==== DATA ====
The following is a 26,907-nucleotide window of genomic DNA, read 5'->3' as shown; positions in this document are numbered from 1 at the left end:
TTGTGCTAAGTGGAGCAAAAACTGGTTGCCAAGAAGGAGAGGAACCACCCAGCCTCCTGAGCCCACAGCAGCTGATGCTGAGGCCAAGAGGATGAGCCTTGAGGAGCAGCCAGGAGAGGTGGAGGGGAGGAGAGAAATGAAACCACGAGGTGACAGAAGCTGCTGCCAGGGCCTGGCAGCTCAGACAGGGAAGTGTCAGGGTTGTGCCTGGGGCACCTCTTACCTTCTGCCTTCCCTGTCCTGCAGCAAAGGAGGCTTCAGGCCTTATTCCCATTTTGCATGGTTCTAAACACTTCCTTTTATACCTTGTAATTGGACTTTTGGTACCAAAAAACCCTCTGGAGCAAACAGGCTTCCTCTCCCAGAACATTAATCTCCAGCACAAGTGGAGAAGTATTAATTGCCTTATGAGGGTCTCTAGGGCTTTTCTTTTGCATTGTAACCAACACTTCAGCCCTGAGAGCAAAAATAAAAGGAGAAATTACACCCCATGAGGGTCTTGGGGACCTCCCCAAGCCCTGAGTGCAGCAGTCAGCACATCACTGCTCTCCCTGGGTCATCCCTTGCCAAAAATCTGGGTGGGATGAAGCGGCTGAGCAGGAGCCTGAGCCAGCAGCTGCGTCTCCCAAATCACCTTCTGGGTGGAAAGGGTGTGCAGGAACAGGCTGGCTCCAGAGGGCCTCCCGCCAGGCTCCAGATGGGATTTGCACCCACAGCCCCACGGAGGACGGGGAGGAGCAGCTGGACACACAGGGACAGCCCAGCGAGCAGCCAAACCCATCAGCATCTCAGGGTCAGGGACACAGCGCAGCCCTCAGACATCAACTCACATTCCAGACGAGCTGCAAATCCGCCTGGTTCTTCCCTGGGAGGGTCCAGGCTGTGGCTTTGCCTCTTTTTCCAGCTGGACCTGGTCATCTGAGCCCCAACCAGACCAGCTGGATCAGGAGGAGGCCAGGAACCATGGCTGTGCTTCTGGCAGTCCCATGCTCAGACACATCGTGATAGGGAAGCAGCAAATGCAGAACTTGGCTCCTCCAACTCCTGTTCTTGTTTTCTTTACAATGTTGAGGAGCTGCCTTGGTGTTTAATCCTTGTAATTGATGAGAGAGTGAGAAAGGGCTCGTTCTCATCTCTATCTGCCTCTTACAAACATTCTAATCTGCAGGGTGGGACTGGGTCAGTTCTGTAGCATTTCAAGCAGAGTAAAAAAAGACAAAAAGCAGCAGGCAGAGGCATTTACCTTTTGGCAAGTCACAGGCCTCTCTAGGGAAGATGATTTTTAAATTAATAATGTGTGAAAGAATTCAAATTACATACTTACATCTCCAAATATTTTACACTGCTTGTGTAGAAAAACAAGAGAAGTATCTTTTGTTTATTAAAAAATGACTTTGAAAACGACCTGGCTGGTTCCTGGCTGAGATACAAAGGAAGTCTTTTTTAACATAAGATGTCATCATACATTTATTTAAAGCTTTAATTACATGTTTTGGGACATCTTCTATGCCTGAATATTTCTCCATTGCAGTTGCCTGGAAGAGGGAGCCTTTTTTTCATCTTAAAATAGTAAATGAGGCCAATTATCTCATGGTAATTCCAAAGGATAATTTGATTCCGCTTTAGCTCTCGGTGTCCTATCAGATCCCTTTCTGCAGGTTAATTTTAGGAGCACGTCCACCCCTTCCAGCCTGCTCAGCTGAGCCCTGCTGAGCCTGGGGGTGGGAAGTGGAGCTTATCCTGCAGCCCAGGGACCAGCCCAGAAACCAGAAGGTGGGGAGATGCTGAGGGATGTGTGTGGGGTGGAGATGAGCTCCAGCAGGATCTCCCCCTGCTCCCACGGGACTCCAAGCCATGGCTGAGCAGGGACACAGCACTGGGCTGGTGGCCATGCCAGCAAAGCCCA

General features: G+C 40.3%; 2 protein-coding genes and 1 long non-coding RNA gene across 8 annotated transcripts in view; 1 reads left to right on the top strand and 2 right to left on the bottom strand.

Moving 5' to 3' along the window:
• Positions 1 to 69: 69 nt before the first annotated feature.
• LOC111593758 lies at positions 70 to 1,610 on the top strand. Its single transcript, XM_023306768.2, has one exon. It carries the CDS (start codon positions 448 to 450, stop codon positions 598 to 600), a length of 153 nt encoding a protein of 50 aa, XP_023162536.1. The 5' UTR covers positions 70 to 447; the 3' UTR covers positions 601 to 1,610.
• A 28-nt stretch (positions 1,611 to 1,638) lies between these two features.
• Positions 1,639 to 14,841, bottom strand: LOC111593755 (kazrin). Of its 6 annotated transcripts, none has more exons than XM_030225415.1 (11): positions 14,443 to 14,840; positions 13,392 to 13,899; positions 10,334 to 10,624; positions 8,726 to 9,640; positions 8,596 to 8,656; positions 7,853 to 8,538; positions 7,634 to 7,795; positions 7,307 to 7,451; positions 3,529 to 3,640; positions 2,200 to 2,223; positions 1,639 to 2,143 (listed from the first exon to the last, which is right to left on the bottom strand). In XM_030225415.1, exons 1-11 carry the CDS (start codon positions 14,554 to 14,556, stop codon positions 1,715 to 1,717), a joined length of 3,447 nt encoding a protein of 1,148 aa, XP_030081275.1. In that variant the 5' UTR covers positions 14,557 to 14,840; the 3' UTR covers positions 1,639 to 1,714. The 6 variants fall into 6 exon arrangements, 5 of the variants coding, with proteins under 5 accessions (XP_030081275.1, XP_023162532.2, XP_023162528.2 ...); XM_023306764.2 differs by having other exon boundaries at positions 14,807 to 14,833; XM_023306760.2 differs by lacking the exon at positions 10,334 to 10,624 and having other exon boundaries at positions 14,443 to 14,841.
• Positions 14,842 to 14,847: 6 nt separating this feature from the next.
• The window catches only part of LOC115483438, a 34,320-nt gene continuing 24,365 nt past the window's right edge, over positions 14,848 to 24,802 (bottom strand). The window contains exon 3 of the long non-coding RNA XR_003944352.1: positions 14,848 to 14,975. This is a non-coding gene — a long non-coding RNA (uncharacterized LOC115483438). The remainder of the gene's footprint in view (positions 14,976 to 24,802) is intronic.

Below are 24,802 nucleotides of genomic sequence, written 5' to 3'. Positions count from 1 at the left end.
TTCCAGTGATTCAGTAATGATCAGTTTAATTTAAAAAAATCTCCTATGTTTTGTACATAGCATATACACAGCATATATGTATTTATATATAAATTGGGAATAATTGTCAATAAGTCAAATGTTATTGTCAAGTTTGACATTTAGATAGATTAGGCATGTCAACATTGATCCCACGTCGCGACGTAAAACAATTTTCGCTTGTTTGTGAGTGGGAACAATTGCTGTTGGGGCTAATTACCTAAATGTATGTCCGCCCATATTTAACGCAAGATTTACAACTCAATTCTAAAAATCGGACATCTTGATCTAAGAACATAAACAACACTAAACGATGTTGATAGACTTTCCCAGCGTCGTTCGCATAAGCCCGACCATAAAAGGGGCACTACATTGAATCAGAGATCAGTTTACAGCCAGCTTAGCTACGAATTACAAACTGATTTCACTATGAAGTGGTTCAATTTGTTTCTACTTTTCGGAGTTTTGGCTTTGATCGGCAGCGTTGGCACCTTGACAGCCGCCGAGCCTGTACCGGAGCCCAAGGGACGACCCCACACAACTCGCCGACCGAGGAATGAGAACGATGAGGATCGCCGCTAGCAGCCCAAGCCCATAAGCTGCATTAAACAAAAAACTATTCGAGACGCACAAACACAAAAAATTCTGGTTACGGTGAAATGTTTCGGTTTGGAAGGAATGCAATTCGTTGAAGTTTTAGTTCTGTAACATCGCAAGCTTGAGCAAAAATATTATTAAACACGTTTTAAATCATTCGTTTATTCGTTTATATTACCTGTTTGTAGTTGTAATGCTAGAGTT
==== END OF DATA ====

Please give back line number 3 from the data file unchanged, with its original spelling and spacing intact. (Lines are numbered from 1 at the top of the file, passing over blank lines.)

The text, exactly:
General features: G+C 40.3%; 2 protein-coding genes and 1 long non-coding RNA gene across 8 annotated transcripts in view; 1 reads left to right on the top strand and 2 right to left on the bottom strand.